The actual execution of Medea's plot against the Princess needs little comment. It provides, of course, one of the most exciting and theatrical of the playwright's intrigues and suggests, perhaps, at least one reason why the Medea, of all Greek drama, has survived most successfully as a play which is still presented on the stage. The gulling of the pompous Jason, unaware as ever of his wife's true nature; the contrast between the children's innocence and the glittering fatality of the gifts they bear; the suspense, heightened by the vivid anticipations of the Chorus, as to whether the Princess will yield to the "heavenly charm" of these adornments; the gruesome account, in the messenger's speech, of the switch from delight to anguish, then all the gory details of the deaths themselves: all this provides many opportunities (and none is missed) for melodrama and irony of the more obvious sort. Such effects are legitimate enough in themselves, particularly in view of the sort of creature which Medea is to become before the last scene is ended; nevertheless, a tendency to overplay this aspect of the drama, from the second scene with Jason to the murder of the children, has sometimes obscured certain more subtly tragic effects with which it is combined. Thus far the dramatist has presented a Medea who combines the elemental passion of the folk-tale witch with certain qualities of mind, emotion and personality which let her tower above the several royal and (conventionally) heroic characters who appear beside her on the stage. Now, in her last speech to the Chorus this human and potentially tragic Medea vanishes: instead we hear an embodiment of the alastor (the avenging spirit from Hades) coldly announcing child-murder as a necessary part of her revenge. If this is the Medea which we are to watch without relief to the play's end, then both the Chorus and ourselves have been the dupes, both of the "heroine" and of the dramatist, for yielding our sympathy and interest. Fortunately, however, it is the air of cold inflexibility which is false: a cloak of desperate resolution hiding the maternal anguish as well as a device by which the dramatist may, in the end, present that anguish more effectively.

The agony of Medea begins quietly and unexpectedly in the scene with Jason. The "reconciliation speech," the apology to Jason, Medea accomplishes with all her usual aplomb. The first onset of grief suddenly occurs at the entry of the children, summoned to heal the reconciliation, when Jason thus addresses them: "Only grow up! Your father and whatever gods are kindly will assure the rest! Soon may I see you glorying in the strength of youth...." In each instance, the effect of Medea's tears is so veiled by her ambiguous explanations, so muted by her resourceful ironies, that some critics have taken the tears themselves as a calculated device for securing Jason's sympathy. But Medea's dissimulation only shows us the measure of her will in masking, with characteristic ingenuity, the anguish which, for a moment, overcomes her. So viewed, this scene anticipates, in miniature, the major struggle to come.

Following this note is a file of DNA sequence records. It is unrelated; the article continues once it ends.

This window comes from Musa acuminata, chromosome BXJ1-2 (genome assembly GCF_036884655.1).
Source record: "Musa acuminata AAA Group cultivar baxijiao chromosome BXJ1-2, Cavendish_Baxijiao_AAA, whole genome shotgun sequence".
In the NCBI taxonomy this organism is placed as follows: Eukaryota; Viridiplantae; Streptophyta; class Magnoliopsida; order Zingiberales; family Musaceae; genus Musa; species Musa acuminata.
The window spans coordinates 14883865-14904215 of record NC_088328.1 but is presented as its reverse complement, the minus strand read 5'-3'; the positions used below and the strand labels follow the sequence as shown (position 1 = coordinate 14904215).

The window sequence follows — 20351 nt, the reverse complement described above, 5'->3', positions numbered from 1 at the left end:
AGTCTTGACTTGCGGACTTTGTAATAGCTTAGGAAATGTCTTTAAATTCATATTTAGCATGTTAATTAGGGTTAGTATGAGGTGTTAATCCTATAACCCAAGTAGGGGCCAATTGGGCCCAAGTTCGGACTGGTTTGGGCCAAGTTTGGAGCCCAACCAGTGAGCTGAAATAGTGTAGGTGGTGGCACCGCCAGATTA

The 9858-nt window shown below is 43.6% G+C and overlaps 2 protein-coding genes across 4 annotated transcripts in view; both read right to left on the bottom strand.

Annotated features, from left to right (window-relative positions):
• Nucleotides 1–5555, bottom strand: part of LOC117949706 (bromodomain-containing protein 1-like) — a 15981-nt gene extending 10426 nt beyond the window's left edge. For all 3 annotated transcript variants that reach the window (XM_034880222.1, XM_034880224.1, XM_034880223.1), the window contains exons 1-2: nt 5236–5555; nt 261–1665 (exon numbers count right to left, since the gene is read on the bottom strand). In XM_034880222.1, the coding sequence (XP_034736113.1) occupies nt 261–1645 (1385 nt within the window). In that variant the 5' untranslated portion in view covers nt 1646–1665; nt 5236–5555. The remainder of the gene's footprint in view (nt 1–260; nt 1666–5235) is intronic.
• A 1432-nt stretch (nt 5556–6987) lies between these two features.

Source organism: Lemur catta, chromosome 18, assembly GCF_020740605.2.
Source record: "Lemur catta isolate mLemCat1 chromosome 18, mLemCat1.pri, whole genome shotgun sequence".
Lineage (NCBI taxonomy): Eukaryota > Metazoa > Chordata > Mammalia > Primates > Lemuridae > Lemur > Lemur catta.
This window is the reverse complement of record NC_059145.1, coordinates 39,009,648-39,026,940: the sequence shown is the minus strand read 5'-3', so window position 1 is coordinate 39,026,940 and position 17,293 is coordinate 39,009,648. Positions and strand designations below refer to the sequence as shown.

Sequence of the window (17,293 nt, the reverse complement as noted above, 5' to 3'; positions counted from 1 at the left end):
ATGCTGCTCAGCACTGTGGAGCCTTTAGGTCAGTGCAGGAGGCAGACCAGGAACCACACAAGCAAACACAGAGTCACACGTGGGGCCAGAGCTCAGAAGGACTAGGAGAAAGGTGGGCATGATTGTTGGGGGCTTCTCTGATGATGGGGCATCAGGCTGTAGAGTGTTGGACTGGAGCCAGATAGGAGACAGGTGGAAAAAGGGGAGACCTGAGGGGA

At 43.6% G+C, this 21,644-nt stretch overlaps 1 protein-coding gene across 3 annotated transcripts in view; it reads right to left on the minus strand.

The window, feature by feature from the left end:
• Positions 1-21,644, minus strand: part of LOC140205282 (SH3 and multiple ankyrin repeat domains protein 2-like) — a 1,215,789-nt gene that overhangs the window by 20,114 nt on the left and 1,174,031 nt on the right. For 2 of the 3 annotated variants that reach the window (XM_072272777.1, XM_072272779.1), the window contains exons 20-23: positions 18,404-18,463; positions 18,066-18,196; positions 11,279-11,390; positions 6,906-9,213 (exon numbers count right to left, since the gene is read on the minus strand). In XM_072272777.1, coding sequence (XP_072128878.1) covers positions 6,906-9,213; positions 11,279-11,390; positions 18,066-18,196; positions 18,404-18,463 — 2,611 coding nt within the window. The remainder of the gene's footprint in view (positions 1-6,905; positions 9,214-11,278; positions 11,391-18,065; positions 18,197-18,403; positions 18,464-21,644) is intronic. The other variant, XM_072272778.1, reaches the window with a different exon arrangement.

The alternation of the human and the fiendish Medea in the following scenes corresponds to the curious interweaving of the tragic and the macabre elements in the double catastrophe. The chorus which follows the despatch of the children with the gifts heralds both deeds of violence: the first strophe and antistrophe anticipate, with sinister vividness, the temptation of the Princess and its fatal results, while the concluding strophic pair expresses grief for the woes of Jason and Medea, respectively, in the coming murder of the children. The report of what has happened at the palace is divided, most remarkably, into two parts. The Tutor's announcement that the children and their gifts have been accepted is, to his surprise, greeted with sullen gloom by Medea; on the other hand, the Messenger's announcement in the following episode, of the deaths which the gifts have caused is received with hideous joy. In between these two reports comes the most crucial passage in the play: that agonizing self-debate in which Medea twice revokes and twice confirms her decision to slay her children. After the Messenger Speech, lengthy... with all the harrowing details, we are brought with the speed of necessity to the final catastrophe for, Medea argues desperately, if their mother does not kill the children now, some hostile hand may do so... the beginning of the speech reminds us of the truth of the matter: the original decision to slay the children was a part, perhaps the major part, of the original plan, before the fatal gifts were sent. Medea utters her final determination with the grim conviction that for her a life of misery must now begin: "Steel your heart for one brief day—then mourn thereafter!''